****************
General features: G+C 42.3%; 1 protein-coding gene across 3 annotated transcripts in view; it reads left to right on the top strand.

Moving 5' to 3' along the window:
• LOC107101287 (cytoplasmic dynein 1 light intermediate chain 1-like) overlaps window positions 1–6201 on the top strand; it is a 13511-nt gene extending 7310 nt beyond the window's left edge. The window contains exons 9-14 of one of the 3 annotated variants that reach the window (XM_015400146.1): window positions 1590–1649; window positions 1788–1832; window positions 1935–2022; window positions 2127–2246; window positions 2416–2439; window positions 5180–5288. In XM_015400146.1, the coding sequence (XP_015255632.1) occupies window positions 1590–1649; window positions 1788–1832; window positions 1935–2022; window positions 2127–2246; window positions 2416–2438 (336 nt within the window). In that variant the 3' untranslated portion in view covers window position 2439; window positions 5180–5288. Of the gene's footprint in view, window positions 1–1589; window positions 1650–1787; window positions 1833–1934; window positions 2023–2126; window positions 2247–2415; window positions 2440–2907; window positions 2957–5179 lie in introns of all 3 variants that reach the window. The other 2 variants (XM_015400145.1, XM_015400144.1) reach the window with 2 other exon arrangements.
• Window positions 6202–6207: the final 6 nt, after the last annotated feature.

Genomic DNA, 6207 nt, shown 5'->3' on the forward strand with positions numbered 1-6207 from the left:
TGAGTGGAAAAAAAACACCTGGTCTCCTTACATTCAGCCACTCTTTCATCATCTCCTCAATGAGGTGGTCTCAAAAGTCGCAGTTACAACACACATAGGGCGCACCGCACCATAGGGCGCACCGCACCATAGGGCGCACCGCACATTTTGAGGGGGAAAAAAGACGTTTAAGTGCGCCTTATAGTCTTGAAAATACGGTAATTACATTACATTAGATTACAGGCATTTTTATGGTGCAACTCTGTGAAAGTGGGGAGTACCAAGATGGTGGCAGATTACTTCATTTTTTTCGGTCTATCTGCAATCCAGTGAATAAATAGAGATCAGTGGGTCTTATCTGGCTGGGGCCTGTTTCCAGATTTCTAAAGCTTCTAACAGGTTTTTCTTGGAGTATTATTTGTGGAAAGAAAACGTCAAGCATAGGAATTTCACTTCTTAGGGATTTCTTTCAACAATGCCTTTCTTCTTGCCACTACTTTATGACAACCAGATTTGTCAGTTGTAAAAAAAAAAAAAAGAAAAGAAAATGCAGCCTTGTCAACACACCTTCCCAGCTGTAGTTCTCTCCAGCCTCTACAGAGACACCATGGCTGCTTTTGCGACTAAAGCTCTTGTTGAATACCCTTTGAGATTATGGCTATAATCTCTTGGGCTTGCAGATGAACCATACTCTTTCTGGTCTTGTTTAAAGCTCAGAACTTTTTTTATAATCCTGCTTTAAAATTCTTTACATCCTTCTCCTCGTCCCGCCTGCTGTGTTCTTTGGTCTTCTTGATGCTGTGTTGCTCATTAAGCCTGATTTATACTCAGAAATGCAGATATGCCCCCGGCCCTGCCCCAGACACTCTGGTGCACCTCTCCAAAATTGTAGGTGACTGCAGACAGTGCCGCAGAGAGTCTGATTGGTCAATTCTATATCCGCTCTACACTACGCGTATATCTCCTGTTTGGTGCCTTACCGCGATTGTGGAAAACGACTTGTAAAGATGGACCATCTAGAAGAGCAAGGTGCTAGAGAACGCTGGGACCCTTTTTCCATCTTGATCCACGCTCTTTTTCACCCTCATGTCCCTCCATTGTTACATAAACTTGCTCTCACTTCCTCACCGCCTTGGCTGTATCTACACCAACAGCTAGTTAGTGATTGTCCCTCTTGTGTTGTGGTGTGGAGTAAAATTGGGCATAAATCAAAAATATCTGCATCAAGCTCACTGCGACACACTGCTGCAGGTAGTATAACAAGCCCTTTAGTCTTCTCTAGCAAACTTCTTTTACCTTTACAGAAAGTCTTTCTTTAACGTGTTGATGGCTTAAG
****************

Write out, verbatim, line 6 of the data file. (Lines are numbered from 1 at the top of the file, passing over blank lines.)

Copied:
TGAGTGGAAAAAAAACACCTGGTCTCCTTACATTCAGCCACTCTTTCATCATCTCCTCAATGAGGTGGTCTCAAAAGTCGCAGTTACAACACACATAGGGCGCACCGCACCATAGGGCGCACCGCACCATAGGGCGCACCGCACATTTTGAGGGGGAAAAAAGACGTTTAAGTGCGCCTTATAGTCTTGAAAATACGGTAATTACATTACATTAGATTACAGGCATTTTTATGGTGCAACTCTGTGAAAGTGGGGAGTACCAAGATGGTGGCAGATTACTTCATTTTTTTCGGTCTATCTGCAATCCAGTGAATAAATAGAGATCAGTGGGTCTTATCTGGCTGGGGCCTGTTTCCAGATTTCTAAAGCTTCTAACAGGTTTTTCTTGGAGTATTATTTGTGGAAAGAAAACGTCAAGCATAGGAATTTCACTTCTTAGGGATTTCTTTCAACAATGCCTTTCTTCTTGCCACTACTTTATGACAACCAGATTTGTCAGTTGTAAAAAAAAAAAAAAGAAAAGAAAATGCAGCCTTGTCAACACACCTTCCCAGCTGTAGTTCTCTCCAGCCTCTACAGAGACACCATGGCTGCTTTTGCGACTAAAGCTCTTGTTGAATACCCTTTGAGATTATGGCTATAATCTCTTGGGCTTGCAGATGAACCATACTCTTTCTGGTCTTGTTTAAAGCTCAGAACTTTTTTTATAATCCTGCTTTAAAATTCTTTACATCCTTCTCCTCGTCCCGCCTGCTGTGTTCTTTGGTCTTCTTGATGCTGTGTTGCTCATTAAGCCTGATTTATACTCAGAAATGCAGATATGCCCCCGGCCCTGCCCCAGACACTCTGGTGCACCTCTCCAAAATTGTAGGTGACTGCAGACAGTGCCGCAGAGAGTCTGATTGGTCAATTCTATATCCGCTCTACACTACGCGTATATCTCCTGTTTGGTGCCTTACCGCGATTGTGGAAAACGACTTGTAAAGATGGACCATCTAGAAGAGCAAGGTGCTAGAGAACGCTGGGACCCTTTTTCCATCTTGATCCACGCTCTTTTTCACCCTCATGTCCCTCCATTGTTACATAAACTTGCTCTCACTTCCTCACCGCCTTGGCTGTATCTACACCAACAGCTAGTTAGTGATTGTCCCTCTTGTGTTGTGGTGTGGAGTAAAATTGGGCATAAATCAAAAATATCTGCATCAAGCTCACTGCGACACACTGCTGCAGGTAGTATAACAAGCCCTTTAGTCTTCTCTAGCAAACTTCTTTTACCTTTACAGAAAGTCTTTCTTTAACGTGTTGATGGCTTAAG